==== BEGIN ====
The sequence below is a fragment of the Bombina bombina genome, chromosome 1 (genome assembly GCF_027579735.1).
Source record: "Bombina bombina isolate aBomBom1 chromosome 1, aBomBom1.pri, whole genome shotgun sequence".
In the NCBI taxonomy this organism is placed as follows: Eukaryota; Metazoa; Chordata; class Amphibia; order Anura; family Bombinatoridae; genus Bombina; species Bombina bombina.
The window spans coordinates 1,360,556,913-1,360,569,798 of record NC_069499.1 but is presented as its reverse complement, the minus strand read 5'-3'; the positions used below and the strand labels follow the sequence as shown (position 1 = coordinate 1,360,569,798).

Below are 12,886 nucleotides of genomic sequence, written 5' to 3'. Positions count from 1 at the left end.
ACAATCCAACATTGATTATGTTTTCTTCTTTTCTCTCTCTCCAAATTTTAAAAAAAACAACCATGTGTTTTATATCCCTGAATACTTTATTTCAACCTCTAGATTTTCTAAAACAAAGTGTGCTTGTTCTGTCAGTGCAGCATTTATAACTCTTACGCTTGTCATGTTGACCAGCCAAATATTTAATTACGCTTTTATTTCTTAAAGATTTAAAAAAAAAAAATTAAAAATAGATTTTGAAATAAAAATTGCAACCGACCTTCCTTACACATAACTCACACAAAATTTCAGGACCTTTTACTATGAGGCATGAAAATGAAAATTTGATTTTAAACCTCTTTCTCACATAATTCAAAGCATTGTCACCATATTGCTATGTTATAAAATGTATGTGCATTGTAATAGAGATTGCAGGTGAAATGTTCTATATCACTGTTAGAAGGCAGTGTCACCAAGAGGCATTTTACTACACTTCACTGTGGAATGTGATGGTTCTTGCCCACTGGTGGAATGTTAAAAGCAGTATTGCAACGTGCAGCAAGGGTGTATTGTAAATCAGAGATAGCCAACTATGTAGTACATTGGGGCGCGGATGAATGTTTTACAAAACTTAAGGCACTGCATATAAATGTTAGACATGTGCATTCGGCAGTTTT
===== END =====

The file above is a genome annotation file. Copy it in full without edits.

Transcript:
The sequence below is a fragment of the Bombina bombina genome, chromosome 1 (genome assembly GCF_027579735.1).
Source record: "Bombina bombina isolate aBomBom1 chromosome 1, aBomBom1.pri, whole genome shotgun sequence".
In the NCBI taxonomy this organism is placed as follows: Eukaryota; Metazoa; Chordata; class Amphibia; order Anura; family Bombinatoridae; genus Bombina; species Bombina bombina.
The window spans coordinates 1,360,556,913-1,360,569,798 of record NC_069499.1 but is presented as its reverse complement, the minus strand read 5'-3'; the positions used below and the strand labels follow the sequence as shown (position 1 = coordinate 1,360,569,798).

Below are 12,886 nucleotides of genomic sequence, written 5' to 3'. Positions count from 1 at the left end.
ACAATCCAACATTGATTATGTTTTCTTCTTTTCTCTCTCTCCAAATTTTAAAAAAAACAACCATGTGTTTTATATCCCTGAATACTTTATTTCAACCTCTAGATTTTCTAAAACAAAGTGTGCTTGTTCTGTCAGTGCAGCATTTATAACTCTTACGCTTGTCATGTTGACCAGCCAAATATTTAATTACGCTTTTATTTCTTAAAGATTTAAAAAAAAAAAATTAAAAATAGATTTTGAAATAAAAATTGCAACCGACCTTCCTTACACATAACTCACACAAAATTTCAGGACCTTTTACTATGAGGCATGAAAATGAAAATTTGATTTTAAACCTCTTTCTCACATAATTCAAAGCATTGTCACCATATTGCTATGTTATAAAATGTATGTGCATTGTAATAGAGATTGCAGGTGAAATGTTCTATATCACTGTTAGAAGGCAGTGTCACCAAGAGGCATTTTACTACACTTCACTGTGGAATGTGATGGTTCTTGCCCACTGGTGGAATGTTAAAAGCAGTATTGCAACGTGCAGCAAGGGTGTATTGTAAATCAGAGATAGCCAACTATGTAGTACATTGGGGCGCGGATGAATGTTTTACAAAACTTAAGGCACTGCATATAAATGTTAGACATGTGCATTCGGCAGTTTT